Monday, November 13, 2006
Turner and Crary
"The work of Goethe, Schopenhauer, Ruskin, and Turner and many others are all indications that by 1840 the process of perception itself had become, in various ways, a primary object of vision. For it was this very process that the functioning of the camera obscura kept invisible. Nowhere else is the breakdown of the perceptual model of the camera obscura more decisively evident than in the late work of Turner. Seemingly out of nowhere, his painting of the late 1830s and 1840s signals the irrevocable loss of a fixed source of light, the dissolution of a cone of light rays, and the collapse of the distance separating an observer from the site fo optical experience. Instead of the immediate and unitary apprehension of an image, our experience of a Turner painting is lodged amidst an inescapable temporality. ... The sfumato of Leonardo, which had generated during the previous three centuries a counter-practice to the dominance of geometrical optics, is suddenly and overwhelmingly triumphant in Turner. But the substantiality he gives to the void between objects and his challenges to the integrity and identity of forms now coincides with a new physics: the science of fields and thermodynamics."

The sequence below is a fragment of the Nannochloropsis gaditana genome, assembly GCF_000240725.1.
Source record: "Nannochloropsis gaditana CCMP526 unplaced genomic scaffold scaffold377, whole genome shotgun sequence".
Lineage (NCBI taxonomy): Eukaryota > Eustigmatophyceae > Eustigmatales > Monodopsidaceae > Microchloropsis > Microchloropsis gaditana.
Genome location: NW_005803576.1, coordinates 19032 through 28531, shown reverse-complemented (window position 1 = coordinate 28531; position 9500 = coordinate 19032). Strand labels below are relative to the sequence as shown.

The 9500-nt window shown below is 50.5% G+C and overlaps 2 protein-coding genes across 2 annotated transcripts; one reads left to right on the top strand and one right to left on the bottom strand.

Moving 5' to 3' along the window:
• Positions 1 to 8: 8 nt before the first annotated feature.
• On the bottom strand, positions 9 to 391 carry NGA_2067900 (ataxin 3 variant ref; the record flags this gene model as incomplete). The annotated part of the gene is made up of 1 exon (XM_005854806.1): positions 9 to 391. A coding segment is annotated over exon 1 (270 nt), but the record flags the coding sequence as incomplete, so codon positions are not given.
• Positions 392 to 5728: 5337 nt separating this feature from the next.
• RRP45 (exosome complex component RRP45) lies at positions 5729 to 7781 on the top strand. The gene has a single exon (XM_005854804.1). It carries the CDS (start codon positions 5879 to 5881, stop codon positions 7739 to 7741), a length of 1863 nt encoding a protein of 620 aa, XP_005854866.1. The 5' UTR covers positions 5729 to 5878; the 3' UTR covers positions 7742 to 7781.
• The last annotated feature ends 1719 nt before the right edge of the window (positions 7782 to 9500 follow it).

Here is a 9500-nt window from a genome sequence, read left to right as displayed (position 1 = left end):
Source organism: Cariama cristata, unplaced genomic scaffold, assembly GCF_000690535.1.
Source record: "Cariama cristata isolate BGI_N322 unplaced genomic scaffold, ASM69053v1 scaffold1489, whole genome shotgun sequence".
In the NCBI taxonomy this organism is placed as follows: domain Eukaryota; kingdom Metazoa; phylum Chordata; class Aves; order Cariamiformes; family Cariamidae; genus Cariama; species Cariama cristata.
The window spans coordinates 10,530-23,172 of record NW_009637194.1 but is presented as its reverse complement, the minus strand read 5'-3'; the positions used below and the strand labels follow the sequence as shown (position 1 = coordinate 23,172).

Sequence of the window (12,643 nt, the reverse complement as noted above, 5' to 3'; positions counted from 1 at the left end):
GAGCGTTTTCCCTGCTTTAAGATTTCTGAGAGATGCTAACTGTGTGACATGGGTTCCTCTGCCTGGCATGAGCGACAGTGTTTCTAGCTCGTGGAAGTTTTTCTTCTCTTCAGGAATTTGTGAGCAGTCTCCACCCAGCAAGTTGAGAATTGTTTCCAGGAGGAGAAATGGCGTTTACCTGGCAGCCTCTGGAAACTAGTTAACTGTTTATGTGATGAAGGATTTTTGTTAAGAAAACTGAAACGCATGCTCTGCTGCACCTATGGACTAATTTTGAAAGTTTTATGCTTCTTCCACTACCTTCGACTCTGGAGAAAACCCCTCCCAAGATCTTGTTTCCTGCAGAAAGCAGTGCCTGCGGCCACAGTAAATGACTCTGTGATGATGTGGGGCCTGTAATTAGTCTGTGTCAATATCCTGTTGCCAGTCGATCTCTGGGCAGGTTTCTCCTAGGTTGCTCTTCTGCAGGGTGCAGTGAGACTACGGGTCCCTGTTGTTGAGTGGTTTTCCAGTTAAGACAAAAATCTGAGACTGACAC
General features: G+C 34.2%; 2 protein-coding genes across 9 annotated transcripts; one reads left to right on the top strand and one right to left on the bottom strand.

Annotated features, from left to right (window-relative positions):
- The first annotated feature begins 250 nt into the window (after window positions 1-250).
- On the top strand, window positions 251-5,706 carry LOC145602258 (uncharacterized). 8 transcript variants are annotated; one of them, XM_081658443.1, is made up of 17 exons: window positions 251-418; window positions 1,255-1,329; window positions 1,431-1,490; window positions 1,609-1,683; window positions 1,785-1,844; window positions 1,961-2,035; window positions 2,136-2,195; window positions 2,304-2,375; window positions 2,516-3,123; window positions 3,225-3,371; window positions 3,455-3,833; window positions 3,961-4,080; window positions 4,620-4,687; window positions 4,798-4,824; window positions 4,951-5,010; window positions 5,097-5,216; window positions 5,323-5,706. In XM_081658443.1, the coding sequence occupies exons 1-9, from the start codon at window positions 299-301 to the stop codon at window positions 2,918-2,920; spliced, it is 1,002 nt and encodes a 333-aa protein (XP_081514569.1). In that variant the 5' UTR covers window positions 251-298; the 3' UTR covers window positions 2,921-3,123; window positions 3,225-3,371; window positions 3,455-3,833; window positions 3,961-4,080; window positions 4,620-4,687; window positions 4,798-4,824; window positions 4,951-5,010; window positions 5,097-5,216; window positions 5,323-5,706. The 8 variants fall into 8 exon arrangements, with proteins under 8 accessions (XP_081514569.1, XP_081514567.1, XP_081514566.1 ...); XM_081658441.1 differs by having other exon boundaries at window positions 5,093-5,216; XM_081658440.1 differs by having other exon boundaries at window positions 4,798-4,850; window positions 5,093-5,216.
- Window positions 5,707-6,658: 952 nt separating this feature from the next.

-- Jonathan Crary, Techniques of the Observer (p. 138)
Wondering how to best figure this out so that I understand it viscerally: the historical chain of scientific progress, particularly in optics, opened up huge doors in our (Western) comprehension of visual and mental perception. By the time Impressionism rolled around, artists could claim this inspiration as physical, optical fact and inspiration. Eventually that proved not to be a satisfying parameter--the artists of 20th century modernism shaped the materials art to fit in visual perception their mental perceptions, i.e., expressionism in any and all of its forms. The movement from Impressionism to Expressionism was one that opened to floodgates of the mind/eye to science, then pushed the deluge back out into the world ...
(Sorry if the formatting is bad here.)